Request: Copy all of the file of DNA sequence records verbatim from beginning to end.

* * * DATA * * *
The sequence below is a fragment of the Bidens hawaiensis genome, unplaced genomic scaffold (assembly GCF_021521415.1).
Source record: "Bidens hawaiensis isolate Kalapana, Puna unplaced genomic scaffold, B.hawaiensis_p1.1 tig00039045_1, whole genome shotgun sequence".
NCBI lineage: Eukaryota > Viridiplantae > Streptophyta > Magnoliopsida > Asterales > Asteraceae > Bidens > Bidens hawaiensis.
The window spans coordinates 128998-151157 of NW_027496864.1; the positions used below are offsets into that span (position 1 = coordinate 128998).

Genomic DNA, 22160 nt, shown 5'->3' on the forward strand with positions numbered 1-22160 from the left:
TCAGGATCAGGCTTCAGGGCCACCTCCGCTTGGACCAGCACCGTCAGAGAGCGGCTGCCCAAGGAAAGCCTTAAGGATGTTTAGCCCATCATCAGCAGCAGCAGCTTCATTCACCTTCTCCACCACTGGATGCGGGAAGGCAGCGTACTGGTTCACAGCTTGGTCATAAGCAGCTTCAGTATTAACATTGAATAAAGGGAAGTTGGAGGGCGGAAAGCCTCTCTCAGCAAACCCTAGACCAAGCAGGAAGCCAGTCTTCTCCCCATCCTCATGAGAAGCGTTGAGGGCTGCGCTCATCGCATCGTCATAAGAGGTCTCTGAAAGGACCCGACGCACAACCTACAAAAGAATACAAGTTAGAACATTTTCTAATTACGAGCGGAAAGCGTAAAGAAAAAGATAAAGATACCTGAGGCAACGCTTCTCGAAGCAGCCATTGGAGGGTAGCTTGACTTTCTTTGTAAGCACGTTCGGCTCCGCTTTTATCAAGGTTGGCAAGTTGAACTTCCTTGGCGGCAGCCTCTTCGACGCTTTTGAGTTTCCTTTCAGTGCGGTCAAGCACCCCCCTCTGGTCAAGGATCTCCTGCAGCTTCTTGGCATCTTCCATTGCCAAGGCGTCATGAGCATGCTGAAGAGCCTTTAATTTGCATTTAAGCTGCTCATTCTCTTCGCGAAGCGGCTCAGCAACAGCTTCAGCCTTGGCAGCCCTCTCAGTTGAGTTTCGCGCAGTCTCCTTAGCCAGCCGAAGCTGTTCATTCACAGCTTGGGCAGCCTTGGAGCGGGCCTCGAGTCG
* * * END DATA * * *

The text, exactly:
The sequence below is a fragment of the Bidens hawaiensis genome, unplaced genomic scaffold (assembly GCF_021521415.1).
Source record: "Bidens hawaiensis isolate Kalapana, Puna unplaced genomic scaffold, B.hawaiensis_p1.1 tig00039045_1, whole genome shotgun sequence".
NCBI lineage: Eukaryota > Viridiplantae > Streptophyta > Magnoliopsida > Asterales > Asteraceae > Bidens > Bidens hawaiensis.
The window spans coordinates 128998-151157 of NW_027496864.1; the positions used below are offsets into that span (position 1 = coordinate 128998).

Genomic DNA, 22160 nt, shown 5'->3' on the forward strand with positions numbered 1-22160 from the left:
TCAGGATCAGGCTTCAGGGCCACCTCCGCTTGGACCAGCACCGTCAGAGAGCGGCTGCCCAAGGAAAGCCTTAAGGATGTTTAGCCCATCATCAGCAGCAGCAGCTTCATTCACCTTCTCCACCACTGGATGCGGGAAGGCAGCGTACTGGTTCACAGCTTGGTCATAAGCAGCTTCAGTATTAACATTGAATAAAGGGAAGTTGGAGGGCGGAAAGCCTCTCTCAGCAAACCCTAGACCAAGCAGGAAGCCAGTCTTCTCCCCATCCTCATGAGAAGCGTTGAGGGCTGCGCTCATCGCATCGTCATAAGAGGTCTCTGAAAGGACCCGACGCACAACCTACAAAAGAATACAAGTTAGAACATTTTCTAATTACGAGCGGAAAGCGTAAAGAAAAAGATAAAGATACCTGAGGCAACGCTTCTCGAAGCAGCCATTGGAGGGTAGCTTGACTTTCTTTGTAAGCACGTTCGGCTCCGCTTTTATCAAGGTTGGCAAGTTGAACTTCCTTGGCGGCAGCCTCTTCGACGCTTTTGAGTTTCCTTTCAGTGCGGTCAAGCACCCCCCTCTGGTCAAGGATCTCCTGCAGCTTCTTGGCATCTTCCATTGCCAAGGCGTCATGAGCATGCTGAAGAGCCTTTAATTTGCATTTAAGCTGCTCATTCTCTTCGCGAAGCGGCTCAGCAACAGCTTCAGCCTTGGCAGCCCTCTCAGTTGAGTTTCGCGCAGTCTCCTTAGCCAGCCGAAGCTGTTCATTCACAGCTTGGGCAGCCTTGGAGCGGGCCTCGAGTCG